16:11 GMT23 November 2020
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    Images surfaced last week showing the Nabarima, laden with 1.3 million barrels of crude and anchored in the Gulf of Paria, tilting on its side, sparking concerns about a possible oil spill.

    Venezuela's state oil company Petroleos de Venezuela reportedly intends to offload crude from the idled Nabarima floating oil facility, according to sources cited by Reuters on Monday.

    Sources claim a transfer of the crude from the facility via a ship-to-ship (STS) transfer is being considered amid environmental concerns.

    The Nabarima floating storage and offloading (FSO) facility, operated by the Petrosucre joint venture between Venezuelan state oil company Petroleos de Venezuela and Italy's Eni, is seen tilted in the Paria Gulf, between Venezuela and Trinidad and Tobago, October 16, 2020
    © REUTERS / Fishermen and Friends of the Sea
    The Nabarima floating storage and offloading (FSO) facility, operated by the Petrosucre joint venture between Venezuelan state oil company Petroleos de Venezuela and Italy's Eni, is seen tilted in the Paria Gulf, between Venezuela and Trinidad and Tobago, October 16, 2020

    However, it was not immediately clear how the STS transfer would take place.

    Earlier, Refinitiv Eikon tracking data showed that two tugboats, typically used to facilitate STS operations, were not far from the Nabarima on Monday.

    The Aframax Icaro, a tanker managed by PDVSA maritime subsidiary PDV Marina, was en route to Guiria, in the Paria Gulf, according to the same data.

    A source cited by Reuters acknowledged that the Icaro would be involved in the operation, possibly together with another tanker.

    Oil Spill Hazard

    The move to transfer the crude is believed to have been triggered by environmental concerns, as idled Floating Storage and Offshore (FSO) vessel, which is anchored in the Gulf of Paria off the coast of Venezuela, is estimated to be holding some 1.3 million barrels of crude oil.

    ​An alarming photo surfaced on 16 October showing the vessel with a severe list and at risk of capsizing in the gulf and, with environmentalists warning of a potential oil spill.

    An environmental group from neighbouring Trinidad and Tobago had warned of a potential spill last week.

    “We’re concerned about the natural history of the area, about the human communities that depend on the ecosystem and a healthy ecosystem… About the threatened, endemic, endangered species. And there’s all the industries, the tourism and industrial sectors. Everything is connected here,” said Gary Aboud, founder and spokesperson for the Trinidadian advocacy group Fishermen and Friends of the sea.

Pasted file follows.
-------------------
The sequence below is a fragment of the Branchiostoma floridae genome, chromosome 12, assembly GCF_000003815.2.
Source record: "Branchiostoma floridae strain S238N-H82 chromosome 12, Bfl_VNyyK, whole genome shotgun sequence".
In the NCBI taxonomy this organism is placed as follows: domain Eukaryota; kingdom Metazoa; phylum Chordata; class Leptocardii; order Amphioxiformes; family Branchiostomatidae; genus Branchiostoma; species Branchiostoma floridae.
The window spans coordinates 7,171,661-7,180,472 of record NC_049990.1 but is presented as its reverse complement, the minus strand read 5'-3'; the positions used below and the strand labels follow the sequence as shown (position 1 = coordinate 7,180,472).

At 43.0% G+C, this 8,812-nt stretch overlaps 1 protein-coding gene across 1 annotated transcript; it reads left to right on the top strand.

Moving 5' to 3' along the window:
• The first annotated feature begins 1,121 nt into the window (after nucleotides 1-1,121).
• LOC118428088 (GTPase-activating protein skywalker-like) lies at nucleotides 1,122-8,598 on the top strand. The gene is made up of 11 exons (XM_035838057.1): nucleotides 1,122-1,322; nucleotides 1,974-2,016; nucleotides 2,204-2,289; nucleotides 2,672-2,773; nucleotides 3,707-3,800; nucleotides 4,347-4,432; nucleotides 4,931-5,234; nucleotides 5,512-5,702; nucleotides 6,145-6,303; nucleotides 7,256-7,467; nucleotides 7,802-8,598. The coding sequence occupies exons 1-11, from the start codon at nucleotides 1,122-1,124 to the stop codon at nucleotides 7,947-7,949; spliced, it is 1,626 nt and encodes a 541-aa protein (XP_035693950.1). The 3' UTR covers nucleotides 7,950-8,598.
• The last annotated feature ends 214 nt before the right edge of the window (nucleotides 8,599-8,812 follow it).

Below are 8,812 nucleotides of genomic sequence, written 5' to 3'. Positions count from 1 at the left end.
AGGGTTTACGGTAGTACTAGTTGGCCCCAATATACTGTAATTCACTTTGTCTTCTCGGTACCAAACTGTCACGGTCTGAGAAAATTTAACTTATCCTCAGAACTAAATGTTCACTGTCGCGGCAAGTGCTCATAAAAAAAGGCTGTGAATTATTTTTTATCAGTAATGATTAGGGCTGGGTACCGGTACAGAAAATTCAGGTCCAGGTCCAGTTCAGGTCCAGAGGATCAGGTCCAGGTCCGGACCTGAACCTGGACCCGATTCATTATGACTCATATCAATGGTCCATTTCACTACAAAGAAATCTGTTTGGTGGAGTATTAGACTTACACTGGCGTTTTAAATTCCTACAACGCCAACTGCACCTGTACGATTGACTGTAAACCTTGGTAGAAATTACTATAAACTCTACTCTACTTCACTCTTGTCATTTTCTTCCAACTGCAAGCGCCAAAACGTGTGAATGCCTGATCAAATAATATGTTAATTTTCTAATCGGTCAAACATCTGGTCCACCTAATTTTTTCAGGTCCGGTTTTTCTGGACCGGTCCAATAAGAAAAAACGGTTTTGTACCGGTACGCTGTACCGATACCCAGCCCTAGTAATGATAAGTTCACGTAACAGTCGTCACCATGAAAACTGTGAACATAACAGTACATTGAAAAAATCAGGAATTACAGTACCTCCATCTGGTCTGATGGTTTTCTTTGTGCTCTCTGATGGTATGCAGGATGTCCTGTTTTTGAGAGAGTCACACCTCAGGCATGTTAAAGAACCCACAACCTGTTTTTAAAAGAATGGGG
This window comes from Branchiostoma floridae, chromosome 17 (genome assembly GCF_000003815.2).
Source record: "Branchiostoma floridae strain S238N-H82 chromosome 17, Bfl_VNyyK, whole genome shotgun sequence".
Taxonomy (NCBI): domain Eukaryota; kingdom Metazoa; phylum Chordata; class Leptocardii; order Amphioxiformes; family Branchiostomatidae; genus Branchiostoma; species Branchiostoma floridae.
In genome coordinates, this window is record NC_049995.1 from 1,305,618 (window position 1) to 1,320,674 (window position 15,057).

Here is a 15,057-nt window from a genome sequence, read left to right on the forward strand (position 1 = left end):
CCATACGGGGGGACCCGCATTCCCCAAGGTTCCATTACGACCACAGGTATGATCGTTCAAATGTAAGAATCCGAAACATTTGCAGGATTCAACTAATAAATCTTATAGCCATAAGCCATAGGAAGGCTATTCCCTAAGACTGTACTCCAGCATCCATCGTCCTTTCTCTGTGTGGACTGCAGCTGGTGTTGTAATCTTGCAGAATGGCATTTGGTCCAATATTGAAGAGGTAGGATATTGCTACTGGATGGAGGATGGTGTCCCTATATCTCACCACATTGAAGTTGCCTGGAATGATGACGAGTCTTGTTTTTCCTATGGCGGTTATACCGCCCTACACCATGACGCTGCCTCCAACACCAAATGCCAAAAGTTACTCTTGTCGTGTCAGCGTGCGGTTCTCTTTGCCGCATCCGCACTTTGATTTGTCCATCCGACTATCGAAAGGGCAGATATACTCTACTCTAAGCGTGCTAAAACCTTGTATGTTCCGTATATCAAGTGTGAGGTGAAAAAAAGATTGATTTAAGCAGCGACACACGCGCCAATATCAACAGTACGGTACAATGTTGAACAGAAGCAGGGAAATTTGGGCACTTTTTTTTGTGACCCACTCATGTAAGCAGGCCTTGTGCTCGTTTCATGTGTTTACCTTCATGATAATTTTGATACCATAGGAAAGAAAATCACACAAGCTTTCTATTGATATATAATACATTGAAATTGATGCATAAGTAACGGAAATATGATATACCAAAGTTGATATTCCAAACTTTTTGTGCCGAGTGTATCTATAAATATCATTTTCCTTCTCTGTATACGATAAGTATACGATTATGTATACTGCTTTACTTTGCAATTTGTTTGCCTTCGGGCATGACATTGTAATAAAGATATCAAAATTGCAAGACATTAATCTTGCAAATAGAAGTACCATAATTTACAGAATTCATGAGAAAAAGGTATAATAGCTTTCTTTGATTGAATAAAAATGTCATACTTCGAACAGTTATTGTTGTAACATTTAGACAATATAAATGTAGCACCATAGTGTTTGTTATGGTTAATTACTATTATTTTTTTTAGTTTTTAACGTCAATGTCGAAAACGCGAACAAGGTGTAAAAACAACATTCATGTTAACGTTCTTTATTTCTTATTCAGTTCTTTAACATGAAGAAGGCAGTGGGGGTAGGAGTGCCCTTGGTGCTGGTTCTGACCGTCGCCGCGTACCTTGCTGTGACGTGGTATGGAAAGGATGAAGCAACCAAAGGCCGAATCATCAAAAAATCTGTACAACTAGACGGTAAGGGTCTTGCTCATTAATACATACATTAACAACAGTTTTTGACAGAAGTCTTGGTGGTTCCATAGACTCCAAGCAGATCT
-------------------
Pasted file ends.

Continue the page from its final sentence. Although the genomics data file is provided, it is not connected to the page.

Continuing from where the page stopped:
In September PDVSA sought to downplay oil spill risks after the vessel developed an 8 degree list in late August, reportedly the result of flooding in the engine room.

    ​However, Reuters cited a source claiming that the vessel was leaning to one side to facilitate repairs.

    Sanctioned Crude

    The Nabarima facility, built in 2005, is part of PDVSA's Petrosucre joint venture with Italy's Eni SpA.

    The vessel has been idled for over a year due to US sanctions on PDVSA, which prevented the company’s US-based refining subsidiary, Citgo Petroleum Corp - the company’s main crude buyer - from purchasing the oil in early 2019, according to Reuters.

    Petrosucre was forced to suspend output shortly after Washington sanctioned PDVSA in January 2019.

    There has not been an official comment on the report from PDVSA, which holds a 74 percent stake in the venture, or Eni, which holds the remaining 26 percent.

    Venezuela's oil company PDVSA
    © AFP 2020 / Juan Barreto
    Venezuela's oil company PDVSA

    Venezuela has been struggling in the grips of crippling US sanctions that came in the wake of an economic crisis that erupted in January 2019.

    At the time then-head of the opposition-controlled National Assembly, Juan Guaido, proclaimed himself interim president in a bid to oust President Nicholas Maduro from power.

    While the United States and most Western countries endorsed Guaido, slapping Venezuela with sanctions, Russia, China, Turkey and other nations have supported Maduro as the legitimate head of state.

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    Tags:
    Juan Guaido, Nicolas Maduro, Eni, PDVSA, Venezuela, Venezuela
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